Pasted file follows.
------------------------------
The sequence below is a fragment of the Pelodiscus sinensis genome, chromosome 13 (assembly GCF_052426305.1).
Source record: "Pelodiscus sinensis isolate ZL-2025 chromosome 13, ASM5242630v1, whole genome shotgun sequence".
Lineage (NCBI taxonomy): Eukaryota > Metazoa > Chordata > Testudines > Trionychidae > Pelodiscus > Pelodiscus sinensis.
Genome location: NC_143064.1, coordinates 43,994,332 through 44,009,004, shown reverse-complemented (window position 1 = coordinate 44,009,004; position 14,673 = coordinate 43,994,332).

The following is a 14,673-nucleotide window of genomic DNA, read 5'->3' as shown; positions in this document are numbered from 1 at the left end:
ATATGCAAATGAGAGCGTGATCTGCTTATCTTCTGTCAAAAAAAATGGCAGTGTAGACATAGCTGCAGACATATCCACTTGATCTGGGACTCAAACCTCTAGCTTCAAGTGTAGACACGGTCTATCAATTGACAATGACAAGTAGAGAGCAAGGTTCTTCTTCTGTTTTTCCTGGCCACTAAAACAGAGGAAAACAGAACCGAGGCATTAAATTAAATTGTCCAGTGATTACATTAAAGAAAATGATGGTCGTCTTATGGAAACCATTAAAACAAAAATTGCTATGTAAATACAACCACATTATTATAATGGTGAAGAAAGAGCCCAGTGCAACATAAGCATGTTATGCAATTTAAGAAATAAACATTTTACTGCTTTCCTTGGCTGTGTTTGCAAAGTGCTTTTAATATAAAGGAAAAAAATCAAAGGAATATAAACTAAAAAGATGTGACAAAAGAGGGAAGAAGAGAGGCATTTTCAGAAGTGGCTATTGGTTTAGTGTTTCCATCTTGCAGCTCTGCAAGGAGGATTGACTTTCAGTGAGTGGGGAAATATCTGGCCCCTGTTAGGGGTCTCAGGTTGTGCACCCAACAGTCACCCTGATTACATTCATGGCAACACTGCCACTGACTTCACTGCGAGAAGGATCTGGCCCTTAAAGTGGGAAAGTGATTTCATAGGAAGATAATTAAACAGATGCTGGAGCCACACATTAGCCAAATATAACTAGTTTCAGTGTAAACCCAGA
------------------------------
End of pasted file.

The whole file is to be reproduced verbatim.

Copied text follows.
The sequence below is a fragment of the Pelodiscus sinensis genome, chromosome 13 (assembly GCF_052426305.1).
Source record: "Pelodiscus sinensis isolate ZL-2025 chromosome 13, ASM5242630v1, whole genome shotgun sequence".
Lineage (NCBI taxonomy): Eukaryota > Metazoa > Chordata > Testudines > Trionychidae > Pelodiscus > Pelodiscus sinensis.
Genome location: NC_143064.1, coordinates 43,994,332 through 44,009,004, shown reverse-complemented (window position 1 = coordinate 44,009,004; position 14,673 = coordinate 43,994,332).

The following is a 14,673-nucleotide window of genomic DNA, read 5'->3' as shown; positions in this document are numbered from 1 at the left end:
ATATGCAAATGAGAGCGTGATCTGCTTATCTTCTGTCAAAAAAAATGGCAGTGTAGACATAGCTGCAGACATATCCACTTGATCTGGGACTCAAACCTCTAGCTTCAAGTGTAGACACGGTCTATCAATTGACAATGACAAGTAGAGAGCAAGGTTCTTCTTCTGTTTTTCCTGGCCACTAAAACAGAGGAAAACAGAACCGAGGCATTAAATTAAATTGTCCAGTGATTACATTAAAGAAAATGATGGTCGTCTTATGGAAACCATTAAAACAAAAATTGCTATGTAAATACAACCACATTATTATAATGGTGAAGAAAGAGCCCAGTGCAACATAAGCATGTTATGCAATTTAAGAAATAAACATTTTACTGCTTTCCTTGGCTGTGTTTGCAAAGTGCTTTTAATATAAAGGAAAAAAATCAAAGGAATATAAACTAAAAAGATGTGACAAAAGAGGGAAGAAGAGAGGCATTTTCAGAAGTGGCTATTGGTTTAGTGTTTCCATCTTGCAGCTCTGCAAGGAGGATTGACTTTCAGTGAGTGGGGAAATATCTGGCCCCTGTTAGGGGTCTCAGGTTGTGCACCCAACAGTCACCCTGATTACATTCATGGCAACACTGCCACTGACTTCACTGCGAGAAGGATCTGGCCCTTAAAGTGGGAAAGTGATTTCATAGGAAGATAATTAAACAGATGCTGGAGCCACACATTAGCCAAATATAACTAGTTTCAGTGTAAACCCAGA